High altitude locations have less oxygen in the environment than places that are in the plains. As a result, you take in less oxygen when you breathe in these locations. This can cause a shortage of oxygen in the blood known as hypoxia. And when that happens, your body amps up hemoglobin concentration to ensure you don’t fall short of this vital element and to keep up required levels of oxygen supply.10

4. Heart Problem

You may experience this increase in hemoglobin levels if you have a heart problem. Specifically, heart failure in the right side of the heart, also known as cor pulmonale, can result in excess or elevated levels of hemoglobin. The condition is caused by pulmonary hypertension or high blood pressure in the lung arteries, which puts added strain on your heart as it tries to pump blood to your lungs. Autoimmune disease, cystic fibrosis, obstructive sleep apnea, chronic obstructive pulmonary disease, and scarred lung tissue are other triggers for this heart problem that brings on higher hemoglobin levels.11

5. Lung Or Pulmonary Disease

Any impairment in the function of your lungs can produce excess red blood cells. If you are unable to inhale and absorb sufficient quantity of oxygen, the oxygen supply to your body will be inadequate. Your body will them make more red blood cells to compensate for the shortfall.12 Severe lung conditions such as scarred or thickened lung tissue (pulmonary fibrosis) can cause this problem.13

6. Congenital Heart Disease

Congenital heart disease that causes certain birth defects in the heart of the newborn is another culprit.14 Sometimes, when the two sides of the heart are not connected normally, oxygen levels in the blood drop. Your body then tried to compensate for this by creating more red blood cells, which causes hemoglobin level and hematocrit levels to be excessive.15

7. Exposure To High Carbon Monoxide Levels

If you are constantly exposed to high levels of carbon monoxide, you could end up developing secondary polycythemia. Homes that have furnaces or fireplaces need to be well-ventilated – failing to ensure a proper outlet for the burnt gases can put you at risk of developing excess hematocrit and high hemoglobin levels. A job in an underground parking garage too can increase your chances of developing the problem 16

8. Smoking

Smoking can cause higher hemoglobin levels than normal. Research has shown that smoking tobacco results in raised hemoglobin concentrations in men and women. In fact, the increase tends to be proportional to how much tobacco is smoked.17

9. Heavy Alcohol Consumption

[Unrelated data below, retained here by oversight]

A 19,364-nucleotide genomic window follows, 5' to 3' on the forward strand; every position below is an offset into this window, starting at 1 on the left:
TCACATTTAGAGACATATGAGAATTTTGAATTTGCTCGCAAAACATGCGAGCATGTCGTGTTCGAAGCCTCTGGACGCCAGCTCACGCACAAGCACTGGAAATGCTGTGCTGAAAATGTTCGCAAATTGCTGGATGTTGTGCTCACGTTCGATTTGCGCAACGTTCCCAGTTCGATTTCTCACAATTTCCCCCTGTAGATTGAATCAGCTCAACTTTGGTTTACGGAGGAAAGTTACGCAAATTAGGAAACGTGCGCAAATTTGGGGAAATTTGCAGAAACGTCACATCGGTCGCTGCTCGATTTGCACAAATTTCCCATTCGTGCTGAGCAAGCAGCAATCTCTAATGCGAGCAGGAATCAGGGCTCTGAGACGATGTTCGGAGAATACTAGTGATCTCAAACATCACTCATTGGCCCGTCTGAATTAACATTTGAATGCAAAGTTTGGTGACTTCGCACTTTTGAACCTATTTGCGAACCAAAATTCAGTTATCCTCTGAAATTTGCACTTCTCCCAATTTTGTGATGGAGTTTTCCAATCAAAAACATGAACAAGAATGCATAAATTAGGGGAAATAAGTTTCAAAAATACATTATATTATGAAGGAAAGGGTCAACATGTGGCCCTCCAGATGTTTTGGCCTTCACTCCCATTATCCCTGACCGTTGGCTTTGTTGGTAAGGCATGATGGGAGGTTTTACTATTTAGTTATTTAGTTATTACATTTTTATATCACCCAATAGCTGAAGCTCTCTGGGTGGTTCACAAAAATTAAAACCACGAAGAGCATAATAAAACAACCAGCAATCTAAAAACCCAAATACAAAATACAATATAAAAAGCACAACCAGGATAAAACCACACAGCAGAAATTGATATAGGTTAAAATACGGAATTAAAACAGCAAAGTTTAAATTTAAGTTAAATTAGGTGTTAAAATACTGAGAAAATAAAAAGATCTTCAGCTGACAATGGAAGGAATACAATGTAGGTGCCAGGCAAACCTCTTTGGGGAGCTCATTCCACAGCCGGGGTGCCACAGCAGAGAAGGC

Being a heavy drinker too can put you at risk of high hemoglobin levels. So what qualifies as high or heavy consumption? If you’re a woman who has more than 7 drinks a week or if you’re male and knock back over 14 drinks, you could have a problem. Men and women who drank excessively in one study had higher average hemoglobin levels than those who didn’t drink as much – it was 1.9 percent higher in women and 1.3 percent higher in men.18

What Causes Polycythemia In Babies?

Some other reasons why babies could develop this problem of high hemoglobin or excess red blood cells are listed below.19:

  • Being born at high altitudes or living at such altitudes causes babies to develop excess red blood cells as it does in adults who live in such locations.
  • Being born post-term after the mother crosses the 42-week mark in her pregnancy can also cause elevated red blood cell counts.
  • Having diabetic mothers can make babies susceptible.
  • Down syndrome or chromosomal abnormalities specifically in trisomies 13, 18, and 21 may result in polycythemia.
  • Experiencing intrauterine growth restriction or being small for gestational age can cause excess red blood cells to develop.
  • Being the recipient of a twin-to-twin blood transfusion from one’s identical twin may also result in polycythemia.

References   [ + ]

1.Red blood cell count. National Health Services.
2, 14.Hemoglobin. U.S. National Library of Medicine.
3, 13.Hematocrit. U.S. National Library of Medicine.
4, 9, 12, 15.Hematocrit The Test. American Association for Clinical Chemistry.
5, 19.Polycythemia. Stanford Children’s Health.
6, 7, 16.What Causes Polycythemia Vera? National Heart Lung And Blood Institute.
8.Polycythemia vera. U.S. National Library of Medicine.
10.HIGH-ALTITUDE-HYPOXIA: MANY SOLUTIONS TO ONE PROBLEM. Harvard University.
11.Cor pulmonale. U.S. National Library of Medicine.
17, 18.Milman, Nils, and Agnes N. Pedersen. “Blood haemoglobin concentrations are higher in smokers and heavy alcohol consumers than in non-smokers and abstainers—should we adjust the reference range?.” Annals of hematology 88, no. 7 (2009): 687.

Disclaimer: The content is purely informative and educational in nature and should not be construed as medical advice. Please use the content only in consultation with an appropriate certified medical or healthcare professional.